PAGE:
I had been in the car on my phone for almost two hours when I looked up to see one of the most historic buildings in Washington, DC—the Capitol. I was in awe. While I visited there many times before (I used to live in Potomac, Maryland, a DC suburb), now that I lived in a rural county in Virginia, I felt a wave of energy and confidence returning to me as I approached the home of the U.S. Congress. I was ready to discuss and advocate for important disability issues, such as the stigma associated with disabilities and even things like accessibility at sleepaway camps.
Prior to my day on Capitol Hill, I participated in a program at the JCC of Greater Washington, where I listened to amazing and inspiring speakers. I felt honored to be representing rural America where I am one of the few Jews in my area. I came into that evening focused on one goal: to discuss and talk about rural voters and transportation for the disabled. Most people wouldn’t even think about public transportation in cities; however, in my area, there aren’t even paved roads, let alone public bus routes! I also was there to represent BBYO teens, and I was grateful to participate in this opportunity.
The next morning, I was fueled with enthusiasm as I headed to Capitol Hill. I’d been planning my speech for months. I walked into the Rayburn building ready to hear new perspectives. There were several Senators there, including David Rose, Tammy Duckworth, and Jamie Raskin, as well as other panelists who were talking about what we could do to get involved in our local communities. I had a chance to stop by Nancy Pelosi’s office, and took a picture in the same hallways as our nation’s lawmakers. I even stopped by Representative Abigail Spanberger’s office, who represents my Spotsylvania/Orange district in Virginia. After lunch, we walked into the Arizona and Connecticut offices we were assigned to, in order to lobby the issues.
We lobbied two legislative assistants about two different disability bills. One was about the ABLE age adjustment act. ABLE accounts, which are like savings accounts, aid people who develop disabilities later in life, such as multiple sclerosis or spinal injuries where assistive technology or education can be provided. What made the biggest impression on me is the message that the disability community is the only community you can join at any time. Millions of Americans are diagnosed every year with a disability. The other bill we lobbied for focused on providing better care for people with disabilities. This is essential to our society since everyone has a right to top-notch medical care.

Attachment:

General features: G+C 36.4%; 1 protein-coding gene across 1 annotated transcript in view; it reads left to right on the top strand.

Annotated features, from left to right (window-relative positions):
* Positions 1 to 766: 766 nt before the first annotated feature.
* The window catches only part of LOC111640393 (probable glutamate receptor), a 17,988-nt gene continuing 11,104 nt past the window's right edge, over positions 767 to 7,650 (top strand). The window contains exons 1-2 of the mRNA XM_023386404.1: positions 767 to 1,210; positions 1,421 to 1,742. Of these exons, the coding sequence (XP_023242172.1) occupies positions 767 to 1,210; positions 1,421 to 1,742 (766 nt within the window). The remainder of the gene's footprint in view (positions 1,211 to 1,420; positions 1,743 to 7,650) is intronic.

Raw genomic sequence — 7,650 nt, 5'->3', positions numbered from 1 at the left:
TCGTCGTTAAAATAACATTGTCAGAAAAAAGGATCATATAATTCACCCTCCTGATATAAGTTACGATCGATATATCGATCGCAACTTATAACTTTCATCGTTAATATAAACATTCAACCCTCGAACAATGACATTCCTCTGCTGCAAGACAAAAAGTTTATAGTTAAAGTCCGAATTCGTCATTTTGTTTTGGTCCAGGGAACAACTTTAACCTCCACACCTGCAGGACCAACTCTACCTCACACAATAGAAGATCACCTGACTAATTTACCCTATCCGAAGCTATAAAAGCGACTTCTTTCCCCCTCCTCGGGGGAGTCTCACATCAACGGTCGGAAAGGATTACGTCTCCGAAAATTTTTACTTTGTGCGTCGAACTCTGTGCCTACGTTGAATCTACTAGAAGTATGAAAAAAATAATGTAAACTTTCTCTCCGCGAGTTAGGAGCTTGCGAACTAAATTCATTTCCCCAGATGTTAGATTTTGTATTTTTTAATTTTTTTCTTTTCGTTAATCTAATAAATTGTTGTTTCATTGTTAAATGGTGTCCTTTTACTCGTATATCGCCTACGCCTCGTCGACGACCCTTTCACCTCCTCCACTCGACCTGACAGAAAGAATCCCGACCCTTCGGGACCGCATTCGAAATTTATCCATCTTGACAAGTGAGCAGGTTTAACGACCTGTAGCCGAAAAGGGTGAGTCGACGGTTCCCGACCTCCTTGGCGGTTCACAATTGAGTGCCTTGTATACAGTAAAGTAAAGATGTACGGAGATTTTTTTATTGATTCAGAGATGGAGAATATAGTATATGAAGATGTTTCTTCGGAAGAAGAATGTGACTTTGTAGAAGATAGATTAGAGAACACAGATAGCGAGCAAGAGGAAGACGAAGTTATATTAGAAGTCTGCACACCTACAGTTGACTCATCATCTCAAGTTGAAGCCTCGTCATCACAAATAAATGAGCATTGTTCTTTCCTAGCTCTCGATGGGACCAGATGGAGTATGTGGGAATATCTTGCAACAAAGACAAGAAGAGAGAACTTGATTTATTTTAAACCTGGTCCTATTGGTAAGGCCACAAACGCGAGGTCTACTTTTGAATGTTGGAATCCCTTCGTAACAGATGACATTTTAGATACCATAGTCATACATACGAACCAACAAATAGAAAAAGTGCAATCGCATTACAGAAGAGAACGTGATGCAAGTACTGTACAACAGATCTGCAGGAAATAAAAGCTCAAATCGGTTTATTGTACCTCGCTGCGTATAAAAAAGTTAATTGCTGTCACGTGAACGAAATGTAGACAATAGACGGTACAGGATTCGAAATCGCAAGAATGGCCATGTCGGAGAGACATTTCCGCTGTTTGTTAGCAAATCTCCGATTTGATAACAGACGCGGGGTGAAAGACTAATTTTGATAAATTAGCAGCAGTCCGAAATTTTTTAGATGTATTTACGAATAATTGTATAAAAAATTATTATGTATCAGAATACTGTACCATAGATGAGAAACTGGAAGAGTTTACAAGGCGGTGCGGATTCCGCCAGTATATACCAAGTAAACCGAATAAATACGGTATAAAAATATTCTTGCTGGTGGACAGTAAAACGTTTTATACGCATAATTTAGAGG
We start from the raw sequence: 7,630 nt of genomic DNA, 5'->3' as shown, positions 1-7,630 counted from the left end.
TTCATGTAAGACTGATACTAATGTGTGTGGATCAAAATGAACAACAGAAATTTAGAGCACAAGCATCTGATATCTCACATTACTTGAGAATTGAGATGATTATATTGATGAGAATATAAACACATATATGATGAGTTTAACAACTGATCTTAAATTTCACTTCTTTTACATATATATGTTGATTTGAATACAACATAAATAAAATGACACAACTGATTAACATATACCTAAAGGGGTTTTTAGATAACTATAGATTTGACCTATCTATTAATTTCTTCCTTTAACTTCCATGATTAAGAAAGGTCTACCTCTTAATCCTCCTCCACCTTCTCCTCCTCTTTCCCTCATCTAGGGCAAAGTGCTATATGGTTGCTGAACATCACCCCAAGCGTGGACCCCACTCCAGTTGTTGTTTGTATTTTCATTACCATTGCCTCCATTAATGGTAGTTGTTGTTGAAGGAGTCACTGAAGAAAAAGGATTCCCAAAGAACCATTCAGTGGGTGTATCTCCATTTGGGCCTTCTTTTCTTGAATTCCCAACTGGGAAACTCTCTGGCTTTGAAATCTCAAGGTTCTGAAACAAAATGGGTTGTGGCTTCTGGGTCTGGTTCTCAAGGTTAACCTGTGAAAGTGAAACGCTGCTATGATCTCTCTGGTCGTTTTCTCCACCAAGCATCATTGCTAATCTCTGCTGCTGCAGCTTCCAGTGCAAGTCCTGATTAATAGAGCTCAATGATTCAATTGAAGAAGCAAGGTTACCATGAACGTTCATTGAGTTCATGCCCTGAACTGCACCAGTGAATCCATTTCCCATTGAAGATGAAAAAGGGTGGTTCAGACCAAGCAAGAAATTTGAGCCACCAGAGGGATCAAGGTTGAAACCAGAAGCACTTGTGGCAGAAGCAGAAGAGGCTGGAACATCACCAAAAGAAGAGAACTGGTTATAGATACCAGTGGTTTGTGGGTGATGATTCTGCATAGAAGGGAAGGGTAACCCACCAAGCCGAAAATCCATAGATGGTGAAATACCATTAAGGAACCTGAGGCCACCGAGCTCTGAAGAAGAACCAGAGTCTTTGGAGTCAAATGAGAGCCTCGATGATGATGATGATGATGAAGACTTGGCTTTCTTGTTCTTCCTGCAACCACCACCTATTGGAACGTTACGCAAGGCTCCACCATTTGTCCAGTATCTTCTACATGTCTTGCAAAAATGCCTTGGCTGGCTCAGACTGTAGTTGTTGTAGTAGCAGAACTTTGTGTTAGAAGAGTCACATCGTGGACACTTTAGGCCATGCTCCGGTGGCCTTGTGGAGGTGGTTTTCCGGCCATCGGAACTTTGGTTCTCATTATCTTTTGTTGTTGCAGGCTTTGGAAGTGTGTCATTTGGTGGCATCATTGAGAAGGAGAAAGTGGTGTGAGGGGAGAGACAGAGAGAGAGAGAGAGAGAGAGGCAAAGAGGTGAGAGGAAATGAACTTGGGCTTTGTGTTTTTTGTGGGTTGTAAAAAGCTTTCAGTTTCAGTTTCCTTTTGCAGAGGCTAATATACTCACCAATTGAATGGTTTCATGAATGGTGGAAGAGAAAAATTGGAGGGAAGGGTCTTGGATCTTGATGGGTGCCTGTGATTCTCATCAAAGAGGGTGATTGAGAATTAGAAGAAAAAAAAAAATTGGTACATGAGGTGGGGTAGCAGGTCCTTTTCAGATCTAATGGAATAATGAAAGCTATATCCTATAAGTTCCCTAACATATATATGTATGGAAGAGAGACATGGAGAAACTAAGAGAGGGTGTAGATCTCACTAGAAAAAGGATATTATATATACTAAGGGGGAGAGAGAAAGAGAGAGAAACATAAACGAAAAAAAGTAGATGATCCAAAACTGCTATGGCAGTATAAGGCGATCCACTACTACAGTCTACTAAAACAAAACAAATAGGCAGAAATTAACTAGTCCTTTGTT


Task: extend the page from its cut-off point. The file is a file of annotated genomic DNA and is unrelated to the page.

A highlight of my experience was how helpful and relatable the legislative assistants we met with were. They talked about how I could better prepare myself for a career in politics, and I even got to ask questions and discuss life outside of politics. Even in these divisive times, both assistants were kind and offered helpful advice to me when I emailed them my gratitude for the experience. They treated me with respect despite my youthful age. I saw women and men walking around that day on the Hill appearing as if they were on a mission to accomplish something important and I desperately wanted to be part of that mission. I am thankful to JDAD for making me feel so powerful and important, even if it was just for one day. For once, I wasn’t “that girl” from a town whose name you can’t pronounce—I was lobbying for a cause I was truly passionate about and never felt so proud to put my name tag on that day.
I will never forget February 4th as the day that made my purpose come clear and my future aspirations boundless. As the city skyline of DC disappeared from my view and I drove past the cornfields and farms closer to home, my JDAD lobbying experience never left my mind. When I look outside my window today in Spotsylvania, Virginia, and see the beautiful sunrise, I also see endless possibilities and a limitless future.
Ivy Seligman is a BBG from Northern Region East: Northern Virginia Council. She is an active member of her school's debate team and loves reality TV.
All views expressed on content written for The Shofar represent the opinions and thoughts of the individual authors. The author biography represents the author at the time in which they were in BBYO.
While it’s easy to maintain a strong connection with Judaism in the comfort of your own community, it’s scary to think about what that relationship might be like once you go off on your own.
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